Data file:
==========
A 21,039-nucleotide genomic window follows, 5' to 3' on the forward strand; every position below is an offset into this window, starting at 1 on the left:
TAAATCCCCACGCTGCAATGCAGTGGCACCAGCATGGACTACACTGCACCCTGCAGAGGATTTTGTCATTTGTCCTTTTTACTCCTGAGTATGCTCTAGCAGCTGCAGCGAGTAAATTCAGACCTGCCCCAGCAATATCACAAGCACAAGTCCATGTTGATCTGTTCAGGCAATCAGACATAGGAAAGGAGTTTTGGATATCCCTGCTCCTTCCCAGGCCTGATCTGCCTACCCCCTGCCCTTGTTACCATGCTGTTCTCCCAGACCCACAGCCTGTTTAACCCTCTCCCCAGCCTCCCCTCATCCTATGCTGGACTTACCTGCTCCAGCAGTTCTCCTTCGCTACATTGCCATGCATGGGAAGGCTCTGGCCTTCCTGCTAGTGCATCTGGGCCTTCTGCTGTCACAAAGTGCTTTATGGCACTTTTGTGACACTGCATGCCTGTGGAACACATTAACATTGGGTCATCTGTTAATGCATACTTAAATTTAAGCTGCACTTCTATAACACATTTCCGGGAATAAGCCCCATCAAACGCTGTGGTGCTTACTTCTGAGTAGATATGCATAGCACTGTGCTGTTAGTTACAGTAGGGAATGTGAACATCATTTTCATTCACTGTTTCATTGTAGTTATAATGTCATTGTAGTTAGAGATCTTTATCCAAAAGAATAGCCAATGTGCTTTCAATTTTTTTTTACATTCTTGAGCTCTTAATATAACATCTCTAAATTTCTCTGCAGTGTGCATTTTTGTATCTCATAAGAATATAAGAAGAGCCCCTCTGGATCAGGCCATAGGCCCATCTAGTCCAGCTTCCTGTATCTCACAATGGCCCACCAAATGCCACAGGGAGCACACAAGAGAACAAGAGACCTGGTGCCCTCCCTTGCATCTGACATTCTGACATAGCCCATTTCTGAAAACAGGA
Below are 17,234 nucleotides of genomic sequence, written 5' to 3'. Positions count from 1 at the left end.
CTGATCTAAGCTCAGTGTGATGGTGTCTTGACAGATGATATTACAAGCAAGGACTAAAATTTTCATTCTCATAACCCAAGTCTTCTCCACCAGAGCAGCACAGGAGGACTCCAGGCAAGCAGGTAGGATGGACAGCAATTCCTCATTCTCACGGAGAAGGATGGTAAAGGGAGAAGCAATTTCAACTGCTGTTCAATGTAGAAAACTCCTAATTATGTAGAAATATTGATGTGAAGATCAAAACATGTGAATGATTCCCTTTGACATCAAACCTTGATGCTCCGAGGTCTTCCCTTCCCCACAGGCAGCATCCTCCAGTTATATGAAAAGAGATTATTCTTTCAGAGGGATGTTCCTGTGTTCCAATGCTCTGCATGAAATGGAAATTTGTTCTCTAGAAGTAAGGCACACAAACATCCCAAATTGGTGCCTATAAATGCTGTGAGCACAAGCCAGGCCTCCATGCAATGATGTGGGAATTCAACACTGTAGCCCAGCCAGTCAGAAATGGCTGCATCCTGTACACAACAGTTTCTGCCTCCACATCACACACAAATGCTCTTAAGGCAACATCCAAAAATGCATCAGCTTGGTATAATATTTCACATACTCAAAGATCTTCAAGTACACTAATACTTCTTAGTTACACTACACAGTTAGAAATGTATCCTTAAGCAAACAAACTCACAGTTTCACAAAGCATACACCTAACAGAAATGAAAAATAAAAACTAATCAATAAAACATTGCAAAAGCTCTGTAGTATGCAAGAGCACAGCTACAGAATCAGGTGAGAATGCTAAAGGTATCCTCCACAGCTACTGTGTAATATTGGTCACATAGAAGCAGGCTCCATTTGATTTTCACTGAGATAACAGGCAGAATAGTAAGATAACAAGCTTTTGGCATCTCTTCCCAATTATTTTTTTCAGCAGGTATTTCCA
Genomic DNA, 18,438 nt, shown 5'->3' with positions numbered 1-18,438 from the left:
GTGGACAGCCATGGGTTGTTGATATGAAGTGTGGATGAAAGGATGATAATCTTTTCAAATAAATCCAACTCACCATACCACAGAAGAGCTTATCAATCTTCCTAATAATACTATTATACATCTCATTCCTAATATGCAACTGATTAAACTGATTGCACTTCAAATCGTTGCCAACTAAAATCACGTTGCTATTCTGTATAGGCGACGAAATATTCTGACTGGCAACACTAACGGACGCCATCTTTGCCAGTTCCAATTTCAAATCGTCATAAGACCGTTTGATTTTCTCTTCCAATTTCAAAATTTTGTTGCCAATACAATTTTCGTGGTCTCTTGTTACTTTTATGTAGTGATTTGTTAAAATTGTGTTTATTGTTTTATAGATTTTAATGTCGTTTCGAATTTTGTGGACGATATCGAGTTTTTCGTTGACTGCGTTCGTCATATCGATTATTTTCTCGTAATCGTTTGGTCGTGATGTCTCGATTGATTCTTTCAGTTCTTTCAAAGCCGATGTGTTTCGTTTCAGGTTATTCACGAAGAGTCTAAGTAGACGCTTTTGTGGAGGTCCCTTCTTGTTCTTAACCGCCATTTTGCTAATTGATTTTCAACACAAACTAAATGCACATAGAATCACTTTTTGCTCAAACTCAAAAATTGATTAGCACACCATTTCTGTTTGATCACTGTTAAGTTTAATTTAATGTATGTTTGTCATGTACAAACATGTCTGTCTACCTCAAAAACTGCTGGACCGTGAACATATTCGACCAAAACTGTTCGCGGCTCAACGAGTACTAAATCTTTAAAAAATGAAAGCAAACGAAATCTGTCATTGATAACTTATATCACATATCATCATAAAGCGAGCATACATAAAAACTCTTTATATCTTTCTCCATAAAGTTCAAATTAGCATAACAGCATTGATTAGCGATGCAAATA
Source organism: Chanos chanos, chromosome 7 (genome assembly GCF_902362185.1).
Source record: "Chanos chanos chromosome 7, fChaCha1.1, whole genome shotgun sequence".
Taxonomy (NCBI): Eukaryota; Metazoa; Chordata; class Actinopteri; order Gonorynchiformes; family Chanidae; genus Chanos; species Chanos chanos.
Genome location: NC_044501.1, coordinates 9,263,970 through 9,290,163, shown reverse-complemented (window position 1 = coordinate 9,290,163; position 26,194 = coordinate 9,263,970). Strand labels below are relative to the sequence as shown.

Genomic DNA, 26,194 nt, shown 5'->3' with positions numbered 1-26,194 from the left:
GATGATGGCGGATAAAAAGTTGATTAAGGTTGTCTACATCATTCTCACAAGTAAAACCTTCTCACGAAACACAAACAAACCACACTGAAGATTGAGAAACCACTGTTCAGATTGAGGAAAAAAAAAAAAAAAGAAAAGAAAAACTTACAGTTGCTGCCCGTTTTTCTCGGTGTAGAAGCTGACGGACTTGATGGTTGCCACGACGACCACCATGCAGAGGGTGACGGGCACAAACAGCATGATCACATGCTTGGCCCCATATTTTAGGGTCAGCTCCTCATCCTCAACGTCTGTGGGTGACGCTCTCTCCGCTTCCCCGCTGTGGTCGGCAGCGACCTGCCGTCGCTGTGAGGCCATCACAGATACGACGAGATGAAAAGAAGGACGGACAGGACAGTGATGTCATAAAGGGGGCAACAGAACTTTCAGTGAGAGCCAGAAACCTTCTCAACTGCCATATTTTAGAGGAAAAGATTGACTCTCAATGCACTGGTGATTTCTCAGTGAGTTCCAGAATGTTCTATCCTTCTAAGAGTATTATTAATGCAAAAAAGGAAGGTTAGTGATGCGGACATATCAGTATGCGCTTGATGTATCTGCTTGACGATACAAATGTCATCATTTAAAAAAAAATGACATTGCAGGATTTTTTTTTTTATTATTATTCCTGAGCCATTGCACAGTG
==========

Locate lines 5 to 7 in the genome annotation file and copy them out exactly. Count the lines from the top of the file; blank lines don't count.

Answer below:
Genomic DNA, 18,438 nt, shown 5'->3' with positions numbered 1-18,438 from the left:
GTGGACAGCCATGGGTTGTTGATATGAAGTGTGGATGAAAGGATGATAATCTTTTCAAATAAATCCAACTCACCATACCACAGAAGAGCTTATCAATCTTCCTAATAATACTATTATACATCTCATTCCTAATATGCAACTGATTAAACTGATTGCACTTCAAATCGTTGCCAACTAAAATCACGTTGCTATTCTGTATAGGCGACGAAATATTCTGACTGGCAACACTAACGGACGCCATCTTTGCCAGTTCCAATTTCAAATCGTCATAAGACCGTTTGATTTTCTCTTCCAATTTCAAAATTTTGTTGCCAATACAATTTTCGTGGTCTCTTGTTACTTTTATGTAGTGATTTGTTAAAATTGTGTTTATTGTTTTATAGATTTTAATGTCGTTTCGAATTTTGTGGACGATATCGAGTTTTTCGTTGACTGCGTTCGTCATATCGATTATTTTCTCGTAATCGTTTGGTCGTGATGTCTCGATTGATTCTTTCAGTTCTTTCAAAGCCGATGTGTTTCGTTTCAGGTTATTCACGAAGAGTCTAAGTAGACGCTTTTGTGGAGGTCCCTTCTTGTTCTTAACCGCCATTTTGCTAATTGATTTTCAACACAAACTAAATGCACATAGAATCACTTTTTGCTCAAACTCAAAAATTGATTAGCACACCATTTCTGTTTGATCACTGTTAAGTTTAATTTAATGTATGTTTGTCATGTACAAACATGTCTGTCTACCTCAAAAACTGCTGGACCGTGAACATATTCGACCAAAACTGTTCGCGGCTCAACGAGTACTAAATCTTTAAAAAATGAAAGCAAACGAAATCTGTCATTGATAACTTATATCACATATCATCATAAAGCGAGCATACATAAAAACTCTTTATATCTTTCTCCATAAAGTTCAAATTAGCATAACAGCATTGATTAGCGATGCAAATA
Source organism: Chanos chanos, chromosome 7 (genome assembly GCF_902362185.1).